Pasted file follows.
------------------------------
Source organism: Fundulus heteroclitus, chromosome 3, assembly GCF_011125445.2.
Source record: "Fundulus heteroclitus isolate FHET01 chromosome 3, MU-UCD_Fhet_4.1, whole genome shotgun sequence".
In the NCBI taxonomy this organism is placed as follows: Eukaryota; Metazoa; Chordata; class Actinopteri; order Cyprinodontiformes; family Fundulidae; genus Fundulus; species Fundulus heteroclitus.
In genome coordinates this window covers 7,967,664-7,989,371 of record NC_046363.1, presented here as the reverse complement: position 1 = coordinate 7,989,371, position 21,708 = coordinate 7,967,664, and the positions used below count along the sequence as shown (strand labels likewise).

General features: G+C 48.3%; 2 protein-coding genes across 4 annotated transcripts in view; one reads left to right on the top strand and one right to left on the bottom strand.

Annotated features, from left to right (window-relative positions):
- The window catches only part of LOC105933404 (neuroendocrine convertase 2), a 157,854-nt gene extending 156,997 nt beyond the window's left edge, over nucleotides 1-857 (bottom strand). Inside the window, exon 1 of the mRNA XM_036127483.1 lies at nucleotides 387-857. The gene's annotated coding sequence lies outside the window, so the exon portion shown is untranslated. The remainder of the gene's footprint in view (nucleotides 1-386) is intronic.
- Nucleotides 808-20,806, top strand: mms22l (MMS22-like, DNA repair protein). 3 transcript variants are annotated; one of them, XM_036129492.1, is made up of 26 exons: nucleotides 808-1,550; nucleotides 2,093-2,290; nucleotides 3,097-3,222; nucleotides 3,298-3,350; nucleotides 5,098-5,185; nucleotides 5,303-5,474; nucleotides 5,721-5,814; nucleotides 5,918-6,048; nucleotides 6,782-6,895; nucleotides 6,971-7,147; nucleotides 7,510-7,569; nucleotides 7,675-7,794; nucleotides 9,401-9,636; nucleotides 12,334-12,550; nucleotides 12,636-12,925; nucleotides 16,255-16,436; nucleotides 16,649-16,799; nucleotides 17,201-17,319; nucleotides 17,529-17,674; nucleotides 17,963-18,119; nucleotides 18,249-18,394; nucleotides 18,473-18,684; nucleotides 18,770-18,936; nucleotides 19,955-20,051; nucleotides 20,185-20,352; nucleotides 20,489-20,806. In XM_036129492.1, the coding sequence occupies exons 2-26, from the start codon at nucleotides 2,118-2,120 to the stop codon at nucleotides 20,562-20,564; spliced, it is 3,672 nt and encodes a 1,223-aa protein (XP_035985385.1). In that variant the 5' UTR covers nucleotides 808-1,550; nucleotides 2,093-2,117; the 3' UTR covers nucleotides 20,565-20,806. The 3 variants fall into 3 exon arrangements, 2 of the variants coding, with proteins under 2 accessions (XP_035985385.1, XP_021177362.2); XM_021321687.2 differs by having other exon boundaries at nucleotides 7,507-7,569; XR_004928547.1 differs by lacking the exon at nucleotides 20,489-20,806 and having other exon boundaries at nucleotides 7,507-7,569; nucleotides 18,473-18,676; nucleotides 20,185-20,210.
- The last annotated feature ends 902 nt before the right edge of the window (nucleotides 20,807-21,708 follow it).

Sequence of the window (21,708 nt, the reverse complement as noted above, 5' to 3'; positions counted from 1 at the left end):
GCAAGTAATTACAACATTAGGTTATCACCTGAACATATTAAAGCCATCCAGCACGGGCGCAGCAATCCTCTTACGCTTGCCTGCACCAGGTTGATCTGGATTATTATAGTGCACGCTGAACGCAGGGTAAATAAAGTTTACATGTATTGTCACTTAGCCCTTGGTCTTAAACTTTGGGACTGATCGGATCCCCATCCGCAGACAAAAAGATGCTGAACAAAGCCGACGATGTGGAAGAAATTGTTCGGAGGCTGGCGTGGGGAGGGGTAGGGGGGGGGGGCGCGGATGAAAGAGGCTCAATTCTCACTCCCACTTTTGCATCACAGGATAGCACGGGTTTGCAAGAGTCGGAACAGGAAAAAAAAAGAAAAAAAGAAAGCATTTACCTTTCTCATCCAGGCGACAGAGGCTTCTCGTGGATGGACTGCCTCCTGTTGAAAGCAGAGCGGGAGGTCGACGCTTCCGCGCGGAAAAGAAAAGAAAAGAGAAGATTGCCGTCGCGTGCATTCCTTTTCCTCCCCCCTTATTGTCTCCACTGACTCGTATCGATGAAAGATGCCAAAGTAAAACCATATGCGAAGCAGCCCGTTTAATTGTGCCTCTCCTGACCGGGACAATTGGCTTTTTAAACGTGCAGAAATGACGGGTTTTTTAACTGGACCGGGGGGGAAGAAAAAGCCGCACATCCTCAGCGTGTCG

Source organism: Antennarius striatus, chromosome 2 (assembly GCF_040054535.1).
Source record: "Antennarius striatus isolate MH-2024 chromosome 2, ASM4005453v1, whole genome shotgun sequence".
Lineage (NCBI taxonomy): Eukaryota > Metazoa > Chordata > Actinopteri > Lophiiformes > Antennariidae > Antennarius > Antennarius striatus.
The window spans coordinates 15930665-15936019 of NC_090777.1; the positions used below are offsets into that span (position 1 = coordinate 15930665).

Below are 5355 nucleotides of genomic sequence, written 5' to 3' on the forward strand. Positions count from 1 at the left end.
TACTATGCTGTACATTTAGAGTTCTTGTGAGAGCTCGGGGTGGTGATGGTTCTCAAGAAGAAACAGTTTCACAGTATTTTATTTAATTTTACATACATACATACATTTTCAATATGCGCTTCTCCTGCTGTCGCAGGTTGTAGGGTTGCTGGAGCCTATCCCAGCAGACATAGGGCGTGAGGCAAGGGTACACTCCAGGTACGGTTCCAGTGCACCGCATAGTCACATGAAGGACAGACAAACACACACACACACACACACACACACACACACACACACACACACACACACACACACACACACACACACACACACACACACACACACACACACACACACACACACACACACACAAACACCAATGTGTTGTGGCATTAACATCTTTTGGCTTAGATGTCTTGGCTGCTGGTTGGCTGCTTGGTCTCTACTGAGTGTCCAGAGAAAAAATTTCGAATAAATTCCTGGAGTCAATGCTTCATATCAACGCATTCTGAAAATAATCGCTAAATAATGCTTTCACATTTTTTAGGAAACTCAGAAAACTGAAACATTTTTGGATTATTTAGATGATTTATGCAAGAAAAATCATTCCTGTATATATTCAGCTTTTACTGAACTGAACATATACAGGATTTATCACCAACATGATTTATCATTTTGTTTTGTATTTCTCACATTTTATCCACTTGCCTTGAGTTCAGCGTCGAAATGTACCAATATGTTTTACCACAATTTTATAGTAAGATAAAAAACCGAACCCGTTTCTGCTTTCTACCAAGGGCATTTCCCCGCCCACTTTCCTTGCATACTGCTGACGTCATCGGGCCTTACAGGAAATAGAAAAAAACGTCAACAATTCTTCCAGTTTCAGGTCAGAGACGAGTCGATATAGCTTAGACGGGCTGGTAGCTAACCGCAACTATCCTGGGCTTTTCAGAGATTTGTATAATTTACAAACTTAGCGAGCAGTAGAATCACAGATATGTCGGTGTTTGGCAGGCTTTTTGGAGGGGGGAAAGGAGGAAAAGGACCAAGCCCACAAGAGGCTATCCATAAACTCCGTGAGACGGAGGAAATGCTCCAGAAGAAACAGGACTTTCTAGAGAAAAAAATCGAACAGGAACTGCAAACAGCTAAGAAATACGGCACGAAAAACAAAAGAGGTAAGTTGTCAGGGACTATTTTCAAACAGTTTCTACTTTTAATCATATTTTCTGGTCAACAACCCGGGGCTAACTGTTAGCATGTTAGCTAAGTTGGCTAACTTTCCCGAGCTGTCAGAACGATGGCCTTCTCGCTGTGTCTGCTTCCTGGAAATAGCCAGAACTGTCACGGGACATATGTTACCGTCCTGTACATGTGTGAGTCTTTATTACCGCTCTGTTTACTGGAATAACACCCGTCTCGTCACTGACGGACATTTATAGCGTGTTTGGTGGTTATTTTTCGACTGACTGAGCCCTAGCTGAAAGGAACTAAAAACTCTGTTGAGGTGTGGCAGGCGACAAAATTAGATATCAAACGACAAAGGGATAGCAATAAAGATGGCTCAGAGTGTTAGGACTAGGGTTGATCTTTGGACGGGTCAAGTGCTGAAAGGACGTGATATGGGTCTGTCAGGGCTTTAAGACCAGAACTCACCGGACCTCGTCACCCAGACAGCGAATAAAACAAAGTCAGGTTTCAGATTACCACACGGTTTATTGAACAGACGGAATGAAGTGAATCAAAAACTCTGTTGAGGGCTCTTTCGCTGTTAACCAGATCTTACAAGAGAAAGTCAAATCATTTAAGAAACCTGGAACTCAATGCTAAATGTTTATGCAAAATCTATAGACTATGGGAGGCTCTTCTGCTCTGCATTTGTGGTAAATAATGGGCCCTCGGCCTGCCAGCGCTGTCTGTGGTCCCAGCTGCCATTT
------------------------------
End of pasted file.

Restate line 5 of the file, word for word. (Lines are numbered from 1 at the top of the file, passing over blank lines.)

General features: G+C 48.3%; 2 protein-coding genes across 4 annotated transcripts in view; one reads left to right on the top strand and one right to left on the bottom strand.